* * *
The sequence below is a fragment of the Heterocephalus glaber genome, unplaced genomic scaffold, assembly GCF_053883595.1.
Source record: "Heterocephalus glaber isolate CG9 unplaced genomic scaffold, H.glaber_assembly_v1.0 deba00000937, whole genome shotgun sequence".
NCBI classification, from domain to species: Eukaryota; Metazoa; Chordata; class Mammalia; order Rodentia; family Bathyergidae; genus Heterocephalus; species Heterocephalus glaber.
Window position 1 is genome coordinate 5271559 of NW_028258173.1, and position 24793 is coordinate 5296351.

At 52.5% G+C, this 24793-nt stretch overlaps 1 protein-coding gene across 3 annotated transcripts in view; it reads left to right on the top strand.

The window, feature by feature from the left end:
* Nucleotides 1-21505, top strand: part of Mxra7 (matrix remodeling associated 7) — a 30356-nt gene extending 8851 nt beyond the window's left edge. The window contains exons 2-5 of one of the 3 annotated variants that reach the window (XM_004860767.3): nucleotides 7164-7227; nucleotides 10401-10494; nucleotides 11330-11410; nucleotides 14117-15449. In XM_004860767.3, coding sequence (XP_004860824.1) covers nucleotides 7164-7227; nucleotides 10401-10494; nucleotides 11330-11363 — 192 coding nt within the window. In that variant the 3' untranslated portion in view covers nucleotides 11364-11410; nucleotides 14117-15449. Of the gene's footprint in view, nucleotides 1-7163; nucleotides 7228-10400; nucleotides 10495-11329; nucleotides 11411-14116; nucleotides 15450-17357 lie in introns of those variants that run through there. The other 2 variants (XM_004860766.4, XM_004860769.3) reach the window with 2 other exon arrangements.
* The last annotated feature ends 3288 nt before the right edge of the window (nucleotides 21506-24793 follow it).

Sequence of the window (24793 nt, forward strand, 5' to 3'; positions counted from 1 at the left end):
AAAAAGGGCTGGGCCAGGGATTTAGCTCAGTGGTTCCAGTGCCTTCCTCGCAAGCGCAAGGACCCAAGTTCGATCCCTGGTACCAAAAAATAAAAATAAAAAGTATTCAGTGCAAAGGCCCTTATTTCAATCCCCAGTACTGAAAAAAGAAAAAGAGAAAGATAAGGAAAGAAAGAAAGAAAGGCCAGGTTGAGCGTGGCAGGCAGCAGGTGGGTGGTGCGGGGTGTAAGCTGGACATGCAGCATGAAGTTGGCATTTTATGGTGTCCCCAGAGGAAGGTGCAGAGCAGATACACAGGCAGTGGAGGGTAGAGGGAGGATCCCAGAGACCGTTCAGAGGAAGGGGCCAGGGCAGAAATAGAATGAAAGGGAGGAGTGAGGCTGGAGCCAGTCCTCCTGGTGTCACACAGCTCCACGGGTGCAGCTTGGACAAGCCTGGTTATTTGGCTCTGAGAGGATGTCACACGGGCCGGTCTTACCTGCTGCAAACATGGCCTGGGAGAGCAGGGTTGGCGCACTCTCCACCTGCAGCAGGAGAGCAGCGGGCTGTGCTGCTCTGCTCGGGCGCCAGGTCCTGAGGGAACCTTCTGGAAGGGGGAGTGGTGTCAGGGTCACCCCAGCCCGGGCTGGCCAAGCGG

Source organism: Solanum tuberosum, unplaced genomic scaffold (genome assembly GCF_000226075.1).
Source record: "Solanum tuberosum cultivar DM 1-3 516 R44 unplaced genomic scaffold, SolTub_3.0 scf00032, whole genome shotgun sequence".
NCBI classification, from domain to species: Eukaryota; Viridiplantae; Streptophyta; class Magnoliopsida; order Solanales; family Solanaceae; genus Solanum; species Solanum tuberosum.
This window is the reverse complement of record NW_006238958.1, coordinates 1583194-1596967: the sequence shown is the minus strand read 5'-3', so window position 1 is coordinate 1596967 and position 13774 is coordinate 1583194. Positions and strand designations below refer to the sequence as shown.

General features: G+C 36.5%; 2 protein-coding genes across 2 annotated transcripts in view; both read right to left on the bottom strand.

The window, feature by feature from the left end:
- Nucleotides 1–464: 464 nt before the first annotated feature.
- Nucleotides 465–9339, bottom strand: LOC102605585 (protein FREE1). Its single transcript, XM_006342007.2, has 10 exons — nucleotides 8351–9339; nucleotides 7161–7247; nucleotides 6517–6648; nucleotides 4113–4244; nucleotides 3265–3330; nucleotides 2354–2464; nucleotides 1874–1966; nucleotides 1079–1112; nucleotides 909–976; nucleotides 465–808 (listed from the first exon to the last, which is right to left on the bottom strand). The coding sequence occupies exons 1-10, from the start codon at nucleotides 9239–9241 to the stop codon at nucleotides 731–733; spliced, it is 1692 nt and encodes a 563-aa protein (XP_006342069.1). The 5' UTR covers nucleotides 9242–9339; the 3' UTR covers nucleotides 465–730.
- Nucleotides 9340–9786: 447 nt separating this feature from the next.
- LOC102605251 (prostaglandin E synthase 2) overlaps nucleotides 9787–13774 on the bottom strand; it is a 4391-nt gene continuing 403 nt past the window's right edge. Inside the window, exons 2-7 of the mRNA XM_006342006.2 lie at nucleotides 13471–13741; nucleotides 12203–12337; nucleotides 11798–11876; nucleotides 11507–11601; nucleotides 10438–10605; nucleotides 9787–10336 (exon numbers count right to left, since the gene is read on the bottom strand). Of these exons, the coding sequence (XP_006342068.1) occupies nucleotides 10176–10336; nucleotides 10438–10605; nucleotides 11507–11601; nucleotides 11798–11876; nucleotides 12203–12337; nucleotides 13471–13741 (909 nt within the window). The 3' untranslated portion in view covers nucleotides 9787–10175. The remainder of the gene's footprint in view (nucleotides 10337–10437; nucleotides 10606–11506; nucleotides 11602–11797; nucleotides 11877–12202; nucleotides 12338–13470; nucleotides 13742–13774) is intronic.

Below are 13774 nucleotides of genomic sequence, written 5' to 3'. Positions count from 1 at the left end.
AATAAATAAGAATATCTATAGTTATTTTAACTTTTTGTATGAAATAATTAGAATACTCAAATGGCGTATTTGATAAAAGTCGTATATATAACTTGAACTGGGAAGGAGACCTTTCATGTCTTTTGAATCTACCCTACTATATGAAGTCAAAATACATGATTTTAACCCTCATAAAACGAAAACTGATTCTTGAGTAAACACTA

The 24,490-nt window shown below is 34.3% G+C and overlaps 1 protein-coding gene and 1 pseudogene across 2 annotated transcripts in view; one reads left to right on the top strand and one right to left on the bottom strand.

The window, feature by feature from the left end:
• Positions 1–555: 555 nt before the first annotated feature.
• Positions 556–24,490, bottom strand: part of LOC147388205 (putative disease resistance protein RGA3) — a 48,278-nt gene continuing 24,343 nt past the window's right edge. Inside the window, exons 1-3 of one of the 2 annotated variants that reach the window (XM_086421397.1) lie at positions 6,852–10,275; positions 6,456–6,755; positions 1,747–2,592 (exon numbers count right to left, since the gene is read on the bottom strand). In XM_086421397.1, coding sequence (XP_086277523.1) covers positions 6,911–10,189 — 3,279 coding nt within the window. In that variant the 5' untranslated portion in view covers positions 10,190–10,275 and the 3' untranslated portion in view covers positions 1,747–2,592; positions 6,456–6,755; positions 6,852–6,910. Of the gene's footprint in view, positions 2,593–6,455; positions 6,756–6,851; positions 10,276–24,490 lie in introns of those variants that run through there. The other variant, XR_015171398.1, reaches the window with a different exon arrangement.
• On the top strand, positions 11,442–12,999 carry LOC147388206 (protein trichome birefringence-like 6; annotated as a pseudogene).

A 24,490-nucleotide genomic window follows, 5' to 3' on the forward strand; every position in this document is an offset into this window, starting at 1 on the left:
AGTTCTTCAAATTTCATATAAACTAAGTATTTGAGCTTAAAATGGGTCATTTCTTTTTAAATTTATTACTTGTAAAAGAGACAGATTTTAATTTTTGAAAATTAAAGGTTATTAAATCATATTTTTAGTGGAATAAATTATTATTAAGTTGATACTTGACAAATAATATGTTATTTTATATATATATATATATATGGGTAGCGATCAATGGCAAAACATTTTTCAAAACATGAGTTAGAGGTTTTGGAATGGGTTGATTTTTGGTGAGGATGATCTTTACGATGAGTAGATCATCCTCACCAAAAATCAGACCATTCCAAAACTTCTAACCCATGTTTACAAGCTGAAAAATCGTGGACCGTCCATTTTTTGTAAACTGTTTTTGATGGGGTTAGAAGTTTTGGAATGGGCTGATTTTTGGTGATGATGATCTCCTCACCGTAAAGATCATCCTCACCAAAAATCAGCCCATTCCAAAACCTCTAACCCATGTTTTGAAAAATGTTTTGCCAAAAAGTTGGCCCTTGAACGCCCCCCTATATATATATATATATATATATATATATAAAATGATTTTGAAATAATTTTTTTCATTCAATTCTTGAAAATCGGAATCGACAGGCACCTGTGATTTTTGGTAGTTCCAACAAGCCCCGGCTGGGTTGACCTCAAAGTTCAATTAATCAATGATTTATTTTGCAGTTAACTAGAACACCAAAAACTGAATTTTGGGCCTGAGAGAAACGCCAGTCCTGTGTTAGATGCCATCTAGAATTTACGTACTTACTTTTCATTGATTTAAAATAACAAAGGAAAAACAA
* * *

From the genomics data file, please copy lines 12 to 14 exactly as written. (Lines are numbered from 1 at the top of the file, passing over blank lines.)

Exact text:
Source record: "Solanum tuberosum cultivar DM 1-3 516 R44 unplaced genomic scaffold, SolTub_3.0 scf00032, whole genome shotgun sequence".
NCBI classification, from domain to species: Eukaryota; Viridiplantae; Streptophyta; class Magnoliopsida; order Solanales; family Solanaceae; genus Solanum; species Solanum tuberosum.
This window is the reverse complement of record NW_006238958.1, coordinates 1583194-1596967: the sequence shown is the minus strand read 5'-3', so window position 1 is coordinate 1596967 and position 13774 is coordinate 1583194. Positions and strand designations below refer to the sequence as shown.